The problems arise when functional programming signals the small craft to move out of the way, and the small craft replies "I'm a lighthouse". Making a long series of small changes to a large object which you want to process on in the meantime puts you square into lighthouse territory.

In the C++ STL, push_back() is a way of life. It doesn't try to be functional, but it does try to accommodate common programming idioms efficiently.

With some cleverness behind the scenes, you can sometimes arrange to have one foot in each world. Snapshot based file systems are a good example (which evolved from concepts such as union mounts, which also ply both sides).

If R Core wanted to do this, underlying vector storage could function like a union mount. One reference to the vector storage might be valid for subscripts 1:N, while another reference to the same storage is valid for subscripts 1:(N+1). There could be reserved storage not yet validly referenced by anything but convenient for a quick push_back(). You don't violate the functional concept when appending outside the range that any existing reference considers valid.

Eventually appending rows incrementally, you run out of reserved storage. You'll need to create new copies of everything, with the storage multiplied by some increment. The STL implementations I've use tend to multiply storage by 2 when extending allocation. I thought I read in R Internals that there is a memory structure where the storage increments by 20%. Either way, growth operations occur with logarithmic frequency relative to the total number of elements appended. On an amortized basis, this is usually acceptable.

As tricks behind the scenes go, I've seen worse. Every time you push_back() a new row onto the dataframe, a top level index structure would need to be copied. The new row could append onto shared representation without impacting any old functional values. I don't even think it would complicate the garbage collector much; since I'm not proposing push_front() all references are prefix references to the front of the allocated vector storage.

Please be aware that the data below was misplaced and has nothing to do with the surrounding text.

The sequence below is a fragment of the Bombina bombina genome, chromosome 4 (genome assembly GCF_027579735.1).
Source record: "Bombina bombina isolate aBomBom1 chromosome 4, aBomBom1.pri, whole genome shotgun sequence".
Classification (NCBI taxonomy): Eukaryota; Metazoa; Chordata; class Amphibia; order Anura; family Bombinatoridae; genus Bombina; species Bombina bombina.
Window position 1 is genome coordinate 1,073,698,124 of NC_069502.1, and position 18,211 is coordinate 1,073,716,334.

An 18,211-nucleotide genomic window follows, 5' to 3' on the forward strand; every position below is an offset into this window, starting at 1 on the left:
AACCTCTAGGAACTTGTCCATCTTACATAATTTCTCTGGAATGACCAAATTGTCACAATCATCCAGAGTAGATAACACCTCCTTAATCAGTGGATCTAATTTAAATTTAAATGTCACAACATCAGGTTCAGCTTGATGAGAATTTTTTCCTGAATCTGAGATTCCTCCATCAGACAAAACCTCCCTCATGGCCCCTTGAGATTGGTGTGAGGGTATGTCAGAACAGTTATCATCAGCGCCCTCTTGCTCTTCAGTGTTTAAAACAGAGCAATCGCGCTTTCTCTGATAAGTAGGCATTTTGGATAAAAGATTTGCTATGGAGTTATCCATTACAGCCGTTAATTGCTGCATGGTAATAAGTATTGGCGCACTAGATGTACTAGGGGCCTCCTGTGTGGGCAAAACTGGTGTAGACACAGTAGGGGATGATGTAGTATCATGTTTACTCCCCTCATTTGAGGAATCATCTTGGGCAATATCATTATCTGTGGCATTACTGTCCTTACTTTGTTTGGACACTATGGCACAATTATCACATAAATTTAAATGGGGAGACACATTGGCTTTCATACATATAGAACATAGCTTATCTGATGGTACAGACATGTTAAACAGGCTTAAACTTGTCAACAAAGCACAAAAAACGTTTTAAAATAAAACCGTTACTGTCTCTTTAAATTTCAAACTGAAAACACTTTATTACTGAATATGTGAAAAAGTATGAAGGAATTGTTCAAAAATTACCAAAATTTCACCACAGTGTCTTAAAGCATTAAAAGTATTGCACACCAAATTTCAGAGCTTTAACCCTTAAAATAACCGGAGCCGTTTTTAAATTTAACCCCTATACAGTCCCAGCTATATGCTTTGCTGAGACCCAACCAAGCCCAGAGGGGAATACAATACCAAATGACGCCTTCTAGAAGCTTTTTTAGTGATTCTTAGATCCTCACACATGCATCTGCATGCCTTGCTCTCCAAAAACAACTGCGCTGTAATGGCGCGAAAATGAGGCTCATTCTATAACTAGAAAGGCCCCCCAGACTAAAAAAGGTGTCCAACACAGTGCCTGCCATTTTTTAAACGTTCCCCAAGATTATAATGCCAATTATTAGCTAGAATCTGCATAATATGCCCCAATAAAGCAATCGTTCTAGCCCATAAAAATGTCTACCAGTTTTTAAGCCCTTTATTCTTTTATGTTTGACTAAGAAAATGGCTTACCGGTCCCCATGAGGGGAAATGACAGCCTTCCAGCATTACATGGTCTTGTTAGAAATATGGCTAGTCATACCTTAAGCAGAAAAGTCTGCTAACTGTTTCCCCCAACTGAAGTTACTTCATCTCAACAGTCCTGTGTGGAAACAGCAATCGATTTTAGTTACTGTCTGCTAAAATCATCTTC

1

Dirk Eddelbuettel's answer is the best; here I just note that you can get away with not pre-specifying the dataframe dimensions or data types, which is sometimes useful if you have multiple data types and lots of columns:

row1<-list("a",1,FALSE) #use 'list', not 'c' or 'cbind'!
row2<-list("b",2,TRUE)  

df<-data.frame(row1,stringsAsFactors = F) #first row
df<-rbind(d,row2) #now this works as you'd expect.
0

If you have vectors destined to become rows, concatenate them using c(), pass them to a matrix row-by-row, and convert that matrix to a dataframe.

For example, rows

dummydata1=c(2002,10,1,12.00,101,426340.0,4411238.0,3598.0,0.92,57.77,4.80,238.29,-9.9)
dummydata2=c(2002,10,2,12.00,101,426340.0,4411238.0,3598.0,-3.02,78.77,-9999.00,-99.0,-9.9)
dummydata3=c(2002,10,8,12.00,101,426340.0,4411238.0,3598.0,-5.02,88.77,-9999.00,-99.0,-9.9)

can be converted to a data frame thus:

dummyset=c(dummydata1,dummydata2,dummydata3)
col.len=length(dummydata1)
dummytable=data.frame(matrix(data=dummyset,ncol=col.len,byrow=TRUE))

Admittedly, I see 2 major limitations: (1) this only works with single-mode data, and (2) you must know your final # columns for this to work (i.e., I'm assuming that you're not working with a ragged array whose greatest row length is unknown a priori).

This solution seems simple, but from my experience with type conversions in R, I'm sure it creates new challenges down-the-line. Can anyone comment on this?

0

I've found this way to create dataframe by raw without matrix.

With automatic column name

df<-data.frame(
        t(data.frame(c(1,"a",100),c(2,"b",200),c(3,"c",300)))
        ,row.names = NULL,stringsAsFactors = FALSE
    )

With column name

df<-setNames(
        data.frame(
            t(data.frame(c(1,"a",100),c(2,"b",200),c(3,"c",300)))
            ,row.names = NULL,stringsAsFactors = FALSE
        ), 
        c("col1","col2","col3")
    )